I still honestly can’t believe I’m married. Maybe that’s why newlyweds take honeymoons. At least there’s a life interruption that says hey lady, shit is different around here. The only thing that feels different around here is an invisible identical everything.
We’re beginning of the week shoppers. Come the weekend, we make a grocery list and plan menus. Often we give up on a meal but, for the most part, we stick to it. We’re also forgetful and so sometimes it means a quick trip out for a vegetable or lunch the next day or cake. We obviously eat a lot of cake. Debra is usually the runner outer and every single time she walks out the door, I wonder what will happen if she doesn’t come back. Will a terrible accident mean I lose both my wife and my legally-not child? How quickly would social services arrive to take her away? Obviously I’d miss my wife and my cake but RR, taken in the night, I can’t even breathe. Marriage hasn’t made her mine, but it has made me the most logical choice in a tragedy, even by the most callous of social workers.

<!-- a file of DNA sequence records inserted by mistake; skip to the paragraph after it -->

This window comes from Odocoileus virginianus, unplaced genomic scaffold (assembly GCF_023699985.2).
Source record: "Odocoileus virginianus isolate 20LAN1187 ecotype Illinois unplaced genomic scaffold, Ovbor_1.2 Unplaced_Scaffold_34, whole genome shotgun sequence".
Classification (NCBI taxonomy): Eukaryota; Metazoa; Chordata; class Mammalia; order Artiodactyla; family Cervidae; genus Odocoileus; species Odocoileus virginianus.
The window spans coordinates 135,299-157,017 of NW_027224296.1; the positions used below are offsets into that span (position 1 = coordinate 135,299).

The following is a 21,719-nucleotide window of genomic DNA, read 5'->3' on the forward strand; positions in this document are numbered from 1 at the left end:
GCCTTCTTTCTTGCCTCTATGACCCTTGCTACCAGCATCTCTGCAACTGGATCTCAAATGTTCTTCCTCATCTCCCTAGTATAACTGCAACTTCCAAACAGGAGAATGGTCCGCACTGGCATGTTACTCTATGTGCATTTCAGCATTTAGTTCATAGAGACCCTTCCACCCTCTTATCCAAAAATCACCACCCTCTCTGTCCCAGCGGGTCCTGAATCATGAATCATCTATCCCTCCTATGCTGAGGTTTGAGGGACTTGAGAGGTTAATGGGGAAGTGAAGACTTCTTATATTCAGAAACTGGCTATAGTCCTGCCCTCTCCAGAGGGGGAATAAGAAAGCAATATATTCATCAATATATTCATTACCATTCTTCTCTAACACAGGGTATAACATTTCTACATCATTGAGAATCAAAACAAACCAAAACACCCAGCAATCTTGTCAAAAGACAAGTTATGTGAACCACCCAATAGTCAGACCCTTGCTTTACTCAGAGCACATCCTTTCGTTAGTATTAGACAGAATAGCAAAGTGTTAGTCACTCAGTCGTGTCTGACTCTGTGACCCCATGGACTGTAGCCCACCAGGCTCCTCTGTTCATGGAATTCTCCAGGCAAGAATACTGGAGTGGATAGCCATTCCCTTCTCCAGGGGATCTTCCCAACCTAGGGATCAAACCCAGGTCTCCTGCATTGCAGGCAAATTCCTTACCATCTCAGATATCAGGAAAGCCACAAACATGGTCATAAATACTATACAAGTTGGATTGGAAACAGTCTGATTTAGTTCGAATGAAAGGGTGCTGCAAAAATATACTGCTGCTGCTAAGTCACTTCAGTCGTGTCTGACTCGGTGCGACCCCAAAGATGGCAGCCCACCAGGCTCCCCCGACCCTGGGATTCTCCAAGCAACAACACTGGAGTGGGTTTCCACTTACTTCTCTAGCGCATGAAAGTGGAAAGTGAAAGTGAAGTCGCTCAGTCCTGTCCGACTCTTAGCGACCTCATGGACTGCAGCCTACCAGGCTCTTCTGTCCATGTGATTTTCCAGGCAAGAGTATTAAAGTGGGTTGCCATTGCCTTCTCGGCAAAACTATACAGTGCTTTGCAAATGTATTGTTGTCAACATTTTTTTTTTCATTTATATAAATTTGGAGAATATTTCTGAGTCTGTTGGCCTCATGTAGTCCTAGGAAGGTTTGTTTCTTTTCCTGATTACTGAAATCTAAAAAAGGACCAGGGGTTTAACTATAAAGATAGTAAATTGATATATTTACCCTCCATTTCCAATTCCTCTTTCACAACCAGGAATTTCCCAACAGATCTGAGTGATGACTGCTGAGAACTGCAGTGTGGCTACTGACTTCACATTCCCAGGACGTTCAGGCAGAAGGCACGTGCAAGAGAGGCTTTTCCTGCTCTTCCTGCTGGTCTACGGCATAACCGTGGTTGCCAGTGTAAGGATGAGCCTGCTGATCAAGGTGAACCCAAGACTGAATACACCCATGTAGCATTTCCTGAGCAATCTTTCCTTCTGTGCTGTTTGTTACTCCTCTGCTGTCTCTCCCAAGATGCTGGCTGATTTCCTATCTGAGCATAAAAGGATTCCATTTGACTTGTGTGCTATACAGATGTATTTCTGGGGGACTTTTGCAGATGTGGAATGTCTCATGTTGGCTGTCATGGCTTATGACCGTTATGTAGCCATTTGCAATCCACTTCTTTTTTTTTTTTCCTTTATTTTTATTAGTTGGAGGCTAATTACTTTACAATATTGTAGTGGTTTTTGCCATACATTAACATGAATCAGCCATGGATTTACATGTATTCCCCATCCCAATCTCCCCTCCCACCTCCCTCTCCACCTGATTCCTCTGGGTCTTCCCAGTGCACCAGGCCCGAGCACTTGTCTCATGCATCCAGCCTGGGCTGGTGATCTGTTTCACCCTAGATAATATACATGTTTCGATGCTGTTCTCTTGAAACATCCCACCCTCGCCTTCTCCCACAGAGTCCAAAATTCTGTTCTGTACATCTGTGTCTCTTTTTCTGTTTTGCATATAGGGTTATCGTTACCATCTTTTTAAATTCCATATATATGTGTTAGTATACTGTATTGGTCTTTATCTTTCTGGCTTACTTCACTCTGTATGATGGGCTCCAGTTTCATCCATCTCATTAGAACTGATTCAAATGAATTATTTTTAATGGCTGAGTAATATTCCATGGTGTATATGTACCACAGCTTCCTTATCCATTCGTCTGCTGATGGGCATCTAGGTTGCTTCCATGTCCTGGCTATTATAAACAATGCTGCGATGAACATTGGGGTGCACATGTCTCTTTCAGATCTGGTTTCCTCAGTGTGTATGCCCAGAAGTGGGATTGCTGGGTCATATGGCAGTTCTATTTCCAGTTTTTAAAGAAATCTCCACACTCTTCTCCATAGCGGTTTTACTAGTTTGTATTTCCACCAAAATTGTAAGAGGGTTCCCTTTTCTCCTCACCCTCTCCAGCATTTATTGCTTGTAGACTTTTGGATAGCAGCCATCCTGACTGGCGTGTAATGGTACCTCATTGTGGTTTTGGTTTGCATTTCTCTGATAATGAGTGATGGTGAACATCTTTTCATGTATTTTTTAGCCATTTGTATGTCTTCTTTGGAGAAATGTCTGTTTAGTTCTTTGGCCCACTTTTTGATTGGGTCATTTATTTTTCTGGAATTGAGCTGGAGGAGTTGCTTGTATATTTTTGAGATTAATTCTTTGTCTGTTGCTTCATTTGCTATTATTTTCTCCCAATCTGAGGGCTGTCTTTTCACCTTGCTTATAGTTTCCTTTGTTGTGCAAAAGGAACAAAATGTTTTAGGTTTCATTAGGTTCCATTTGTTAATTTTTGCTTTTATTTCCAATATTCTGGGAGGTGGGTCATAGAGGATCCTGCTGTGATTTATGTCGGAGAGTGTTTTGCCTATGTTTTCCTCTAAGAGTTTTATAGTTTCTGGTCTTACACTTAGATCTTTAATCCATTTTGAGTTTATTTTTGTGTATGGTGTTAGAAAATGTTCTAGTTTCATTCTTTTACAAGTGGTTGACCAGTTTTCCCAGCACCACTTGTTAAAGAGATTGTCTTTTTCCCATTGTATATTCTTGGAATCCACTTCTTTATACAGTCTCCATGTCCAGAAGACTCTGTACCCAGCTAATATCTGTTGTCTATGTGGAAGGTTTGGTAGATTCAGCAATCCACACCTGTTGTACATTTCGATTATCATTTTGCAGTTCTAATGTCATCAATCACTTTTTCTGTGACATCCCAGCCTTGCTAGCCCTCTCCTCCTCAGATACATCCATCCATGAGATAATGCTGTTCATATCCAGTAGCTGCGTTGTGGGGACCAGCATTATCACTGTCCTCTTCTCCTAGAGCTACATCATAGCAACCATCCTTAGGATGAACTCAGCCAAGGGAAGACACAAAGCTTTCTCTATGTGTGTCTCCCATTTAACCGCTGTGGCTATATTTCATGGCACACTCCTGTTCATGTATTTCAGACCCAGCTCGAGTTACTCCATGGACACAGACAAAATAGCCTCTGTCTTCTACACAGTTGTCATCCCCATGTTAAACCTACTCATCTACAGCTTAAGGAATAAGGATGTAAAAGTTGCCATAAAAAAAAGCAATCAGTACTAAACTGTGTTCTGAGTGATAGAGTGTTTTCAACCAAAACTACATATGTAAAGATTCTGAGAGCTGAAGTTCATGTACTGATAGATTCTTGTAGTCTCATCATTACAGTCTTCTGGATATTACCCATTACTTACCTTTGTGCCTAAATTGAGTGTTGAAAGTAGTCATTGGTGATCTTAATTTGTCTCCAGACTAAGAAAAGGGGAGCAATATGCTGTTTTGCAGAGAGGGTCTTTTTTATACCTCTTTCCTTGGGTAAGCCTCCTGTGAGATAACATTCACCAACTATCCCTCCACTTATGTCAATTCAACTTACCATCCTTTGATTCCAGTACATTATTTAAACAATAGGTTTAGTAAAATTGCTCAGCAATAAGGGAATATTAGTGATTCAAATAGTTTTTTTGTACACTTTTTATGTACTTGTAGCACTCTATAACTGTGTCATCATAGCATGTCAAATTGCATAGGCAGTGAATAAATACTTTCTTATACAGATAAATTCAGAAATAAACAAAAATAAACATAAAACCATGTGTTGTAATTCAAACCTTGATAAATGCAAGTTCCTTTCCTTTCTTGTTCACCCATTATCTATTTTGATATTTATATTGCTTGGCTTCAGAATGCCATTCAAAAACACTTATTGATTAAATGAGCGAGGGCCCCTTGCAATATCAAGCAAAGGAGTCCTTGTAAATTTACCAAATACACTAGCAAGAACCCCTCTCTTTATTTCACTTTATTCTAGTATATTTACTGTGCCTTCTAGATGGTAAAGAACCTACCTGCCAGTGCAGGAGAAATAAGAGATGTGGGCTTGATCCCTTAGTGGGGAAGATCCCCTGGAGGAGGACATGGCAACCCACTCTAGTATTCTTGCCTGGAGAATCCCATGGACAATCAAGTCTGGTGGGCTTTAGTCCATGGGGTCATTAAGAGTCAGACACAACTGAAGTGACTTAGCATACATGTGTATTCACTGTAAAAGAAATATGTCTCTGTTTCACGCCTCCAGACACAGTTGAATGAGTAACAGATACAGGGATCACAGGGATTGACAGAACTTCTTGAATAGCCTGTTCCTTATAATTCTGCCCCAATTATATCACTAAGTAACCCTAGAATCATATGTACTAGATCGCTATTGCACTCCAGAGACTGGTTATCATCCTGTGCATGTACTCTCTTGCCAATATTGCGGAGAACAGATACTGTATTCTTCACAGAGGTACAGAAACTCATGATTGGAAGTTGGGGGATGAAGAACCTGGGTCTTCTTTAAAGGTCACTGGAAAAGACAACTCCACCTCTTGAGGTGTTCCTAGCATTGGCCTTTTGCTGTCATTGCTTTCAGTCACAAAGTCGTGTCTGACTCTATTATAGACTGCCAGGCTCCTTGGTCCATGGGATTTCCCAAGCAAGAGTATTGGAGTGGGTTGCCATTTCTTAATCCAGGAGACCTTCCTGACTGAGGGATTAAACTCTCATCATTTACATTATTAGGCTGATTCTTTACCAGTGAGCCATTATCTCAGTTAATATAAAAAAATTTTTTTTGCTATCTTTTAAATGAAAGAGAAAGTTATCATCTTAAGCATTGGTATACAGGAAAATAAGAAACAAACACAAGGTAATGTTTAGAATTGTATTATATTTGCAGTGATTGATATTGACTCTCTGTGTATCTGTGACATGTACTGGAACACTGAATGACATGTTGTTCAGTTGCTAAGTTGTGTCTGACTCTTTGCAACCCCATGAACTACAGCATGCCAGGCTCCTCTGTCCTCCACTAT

On vacations in friendly places, we hold hands. Sometimes we kiss chastely in the street. We give ourselves the chance to wonder what it would be like if no one cared. While people probably still care and some of them, even in our excellent community, are offended, we are now legally entitled to be married. It hasn’t changed them, but it has changed us. We’re bolder, more willing to blame them and not ourselves if they are offended. You’ve probably reached this point, the point of not caring, long before we have (in whatever part of your life you’re anxious about) but for me, this feeling is novel.
I find myself saying thank you frequently. To acquaintances and strangers, people who have recognized us from the press. It’s unnerving, the casual eye-contact and recognition, especially when someone doesn’t verbally acknowledge that they’ve seen me before. I’ve changed my response from “Oh, thank you!” to “Thank you! I’m Meridith” and sticking out my hand. It seems to make a difference. See me, it says. I am friendly, it says. I am just like you.
It’s every moment. The ones when people aren’t looking and the ones when they are. It’s half wanting to yell from the rooftops and half quiet this is rightfully ours. It’s wanting to talk about it forever and knowing that moment has passed (sorry, folks). My soul is soaked in tears – of happiness, of disbelief, of amazement, of gratitude, of notice me I am changed. But unusually for me, all the tears are being shed inside, for better or worse.
The fabric woven from my life was already erratic, marked with knots and tangles, thread changing color and texture midstream. This is the gaping hole closed with lace and fine stitching that you notice once but that I run my hands over every single day and will, for the rest of my life. Everything is different.